- Lawmakers warn of `duopoly' if Time Warner Cable is bought
- Senators write to regulators reviewing $55 billion deal
Five U.S. senators including presidential candidate Bernie Sanders said they have “significant concerns” that Charter Communications Inc.’s proposed $55.1 billion purchase of Time Warner Cable Inc. could raise prices and thwart competition from cable’s online video rivals.
The deal to create the second-largest U.S. cable provider behind Comcast Corp. would “effectively create a nationwide broadband duopoly” controlling nearly two-thirds of U.S. homes with high-speed Internet connections, the senators said in the Feb. 25 letter to leaders of the Federal Communications Commission and the Justice Department.
Regulators need to act to “prevent any possible harm,” the senators said. Signers included Sanders, a Vermont independent who is running for the Democratic presidential nomination, and Democrats Elizabeth Warren and Ed Markey of Massachusetts, Al Franken of Minnesota, Ron Wyden of Oregon.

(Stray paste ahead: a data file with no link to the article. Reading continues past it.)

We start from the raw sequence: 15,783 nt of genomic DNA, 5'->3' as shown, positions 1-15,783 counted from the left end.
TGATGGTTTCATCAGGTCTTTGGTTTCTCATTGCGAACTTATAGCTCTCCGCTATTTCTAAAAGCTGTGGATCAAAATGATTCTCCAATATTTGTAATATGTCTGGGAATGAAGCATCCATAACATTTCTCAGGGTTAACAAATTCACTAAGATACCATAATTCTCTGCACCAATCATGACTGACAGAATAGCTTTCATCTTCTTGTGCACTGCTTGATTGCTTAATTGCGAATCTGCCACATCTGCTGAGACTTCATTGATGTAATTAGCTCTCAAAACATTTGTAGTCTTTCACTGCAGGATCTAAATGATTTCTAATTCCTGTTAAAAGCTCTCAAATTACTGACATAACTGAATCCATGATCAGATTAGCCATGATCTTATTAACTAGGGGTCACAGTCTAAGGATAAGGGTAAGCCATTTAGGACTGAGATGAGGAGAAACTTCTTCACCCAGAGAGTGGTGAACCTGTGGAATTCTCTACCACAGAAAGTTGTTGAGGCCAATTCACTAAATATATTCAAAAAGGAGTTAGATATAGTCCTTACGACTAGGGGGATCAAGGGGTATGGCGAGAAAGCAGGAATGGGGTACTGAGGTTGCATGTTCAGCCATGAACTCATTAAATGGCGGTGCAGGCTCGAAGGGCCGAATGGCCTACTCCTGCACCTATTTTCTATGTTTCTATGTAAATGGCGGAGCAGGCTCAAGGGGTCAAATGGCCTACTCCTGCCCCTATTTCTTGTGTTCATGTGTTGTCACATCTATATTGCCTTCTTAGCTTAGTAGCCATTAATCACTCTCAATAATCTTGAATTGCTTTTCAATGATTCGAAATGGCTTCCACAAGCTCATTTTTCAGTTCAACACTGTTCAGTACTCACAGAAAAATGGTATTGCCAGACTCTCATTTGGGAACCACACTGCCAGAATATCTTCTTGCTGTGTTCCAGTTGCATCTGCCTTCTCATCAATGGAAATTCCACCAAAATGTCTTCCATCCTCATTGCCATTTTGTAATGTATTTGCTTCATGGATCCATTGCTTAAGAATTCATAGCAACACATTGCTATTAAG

Charter is “committed to providing superior broadband and video services at competitive rates,” Tamara Smith, a spokeswoman, said in an e-mail.
The agencies are reviewing the deal proposed in May. With the deal, Charter would almost quadruple its cable subscribers, gaining 12 million customers in cities including New York, Los Angeles and Dallas. The combined business would have about 17 million basic cable customers, compared with Comcast’s 22 million.